Purpose: Compared with computed tomography, magnetic resonance (MR) image guidance offers significant advantages for radiation therapy (RT) that may be particularly beneficial for reirradiation (reRT). However, clinical outcomes of MR-guided reRT are not well described in the published literature.

Methods and materials: We performed a single-institution retrospective safety and efficacy analysis of reRT patients treated on the MRIdian Linac to targets within the abdomen or pelvis using continuous intrafraction MR-based motion management with automatic beam triggering. Fiducial markers were not used.

Results: We evaluated 11 patients who received prior RT to a median of 50 Gy (range, 30-58.8 Gy) in 25 fractions (range, 5-28 fractions). The median interval to reRT was 26.8 months. The most frequently retreated sites were nodal metastases (36.4%) and pancreatic cancer (27.3%). The median reRT dose was 40 Gy (range, 25-54 Gy) in 6 fractions (range, 5-36 fractions); ultrahypofractionation (63.6%) was more common than hyperfractionation (36.4%). Daily on-table adaptive replanning was used for 3 patients (27.3%). With a median of 14 months' follow-up from reRT completion (range, 6-32 months), the median and 1-year freedom from local progression were 29 months and 88.9%, respectively, and the median and 1-year overall survival were 17.5 months and 70.0%, respectively. One patient (9.1%) experienced acute grade 2 toxic effects; there were no acute or late treatment-related toxic effects of grade 3 or greater.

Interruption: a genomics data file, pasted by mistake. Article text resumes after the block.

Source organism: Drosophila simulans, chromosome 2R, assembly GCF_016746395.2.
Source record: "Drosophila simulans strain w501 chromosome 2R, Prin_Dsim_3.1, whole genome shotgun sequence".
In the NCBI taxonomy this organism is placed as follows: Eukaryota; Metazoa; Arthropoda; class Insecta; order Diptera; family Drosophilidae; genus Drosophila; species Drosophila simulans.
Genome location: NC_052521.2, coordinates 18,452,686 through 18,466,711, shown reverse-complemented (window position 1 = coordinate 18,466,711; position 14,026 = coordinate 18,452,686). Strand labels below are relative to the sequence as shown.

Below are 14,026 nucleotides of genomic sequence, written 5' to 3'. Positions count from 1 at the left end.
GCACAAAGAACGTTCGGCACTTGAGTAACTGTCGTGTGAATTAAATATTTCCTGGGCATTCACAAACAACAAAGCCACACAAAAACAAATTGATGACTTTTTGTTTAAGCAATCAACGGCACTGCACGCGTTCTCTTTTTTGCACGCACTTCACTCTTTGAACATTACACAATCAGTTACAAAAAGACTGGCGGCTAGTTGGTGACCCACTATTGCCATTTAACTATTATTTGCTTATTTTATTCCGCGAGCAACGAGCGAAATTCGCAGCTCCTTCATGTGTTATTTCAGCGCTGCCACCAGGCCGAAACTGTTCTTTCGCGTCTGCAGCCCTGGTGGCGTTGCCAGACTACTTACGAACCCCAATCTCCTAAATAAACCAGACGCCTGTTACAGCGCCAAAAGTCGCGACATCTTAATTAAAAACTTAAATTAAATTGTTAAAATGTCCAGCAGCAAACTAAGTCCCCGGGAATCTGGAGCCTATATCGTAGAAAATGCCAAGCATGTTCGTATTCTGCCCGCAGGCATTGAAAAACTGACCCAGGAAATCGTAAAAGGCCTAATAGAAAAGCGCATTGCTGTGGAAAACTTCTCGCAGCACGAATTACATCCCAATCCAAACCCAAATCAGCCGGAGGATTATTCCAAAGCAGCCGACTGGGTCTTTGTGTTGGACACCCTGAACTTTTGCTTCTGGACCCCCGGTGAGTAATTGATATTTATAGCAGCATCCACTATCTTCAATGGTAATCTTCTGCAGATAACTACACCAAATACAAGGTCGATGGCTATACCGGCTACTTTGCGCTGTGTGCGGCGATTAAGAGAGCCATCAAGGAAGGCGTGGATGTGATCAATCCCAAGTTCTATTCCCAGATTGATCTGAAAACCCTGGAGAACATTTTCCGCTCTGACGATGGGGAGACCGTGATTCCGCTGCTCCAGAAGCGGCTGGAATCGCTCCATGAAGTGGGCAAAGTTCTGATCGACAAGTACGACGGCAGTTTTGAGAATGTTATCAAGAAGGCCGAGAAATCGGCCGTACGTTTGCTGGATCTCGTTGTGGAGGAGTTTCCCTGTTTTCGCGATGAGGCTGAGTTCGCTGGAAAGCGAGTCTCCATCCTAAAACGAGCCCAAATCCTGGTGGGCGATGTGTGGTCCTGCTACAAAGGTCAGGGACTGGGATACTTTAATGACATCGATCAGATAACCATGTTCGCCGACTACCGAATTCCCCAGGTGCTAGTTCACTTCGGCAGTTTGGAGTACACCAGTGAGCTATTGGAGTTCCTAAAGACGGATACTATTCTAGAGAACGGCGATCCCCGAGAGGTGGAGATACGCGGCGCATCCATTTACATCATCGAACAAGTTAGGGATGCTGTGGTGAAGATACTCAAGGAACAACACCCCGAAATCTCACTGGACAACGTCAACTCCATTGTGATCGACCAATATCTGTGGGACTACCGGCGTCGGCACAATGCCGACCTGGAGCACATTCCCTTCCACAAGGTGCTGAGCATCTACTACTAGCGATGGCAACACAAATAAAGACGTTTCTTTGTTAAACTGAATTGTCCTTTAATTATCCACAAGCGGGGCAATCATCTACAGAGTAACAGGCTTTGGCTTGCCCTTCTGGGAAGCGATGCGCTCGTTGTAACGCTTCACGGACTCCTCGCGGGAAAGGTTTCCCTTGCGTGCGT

Conclusions: Magnetic resonance-guided reRT appeared to be feasible and may facilitate safe dose escalation. Additional follow-up is needed to better assess long-term efficacy and late toxic effects. Prospective evaluation of this novel treatment strategy is warranted.

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© 2021 The Author(s). Published by Elsevier Inc. on behalf of American Society for Radiation Oncology. This is an open access article under the CC BY-NC-ND license http://creativecommons.org/licenses/by-nc-nd/4.0/).

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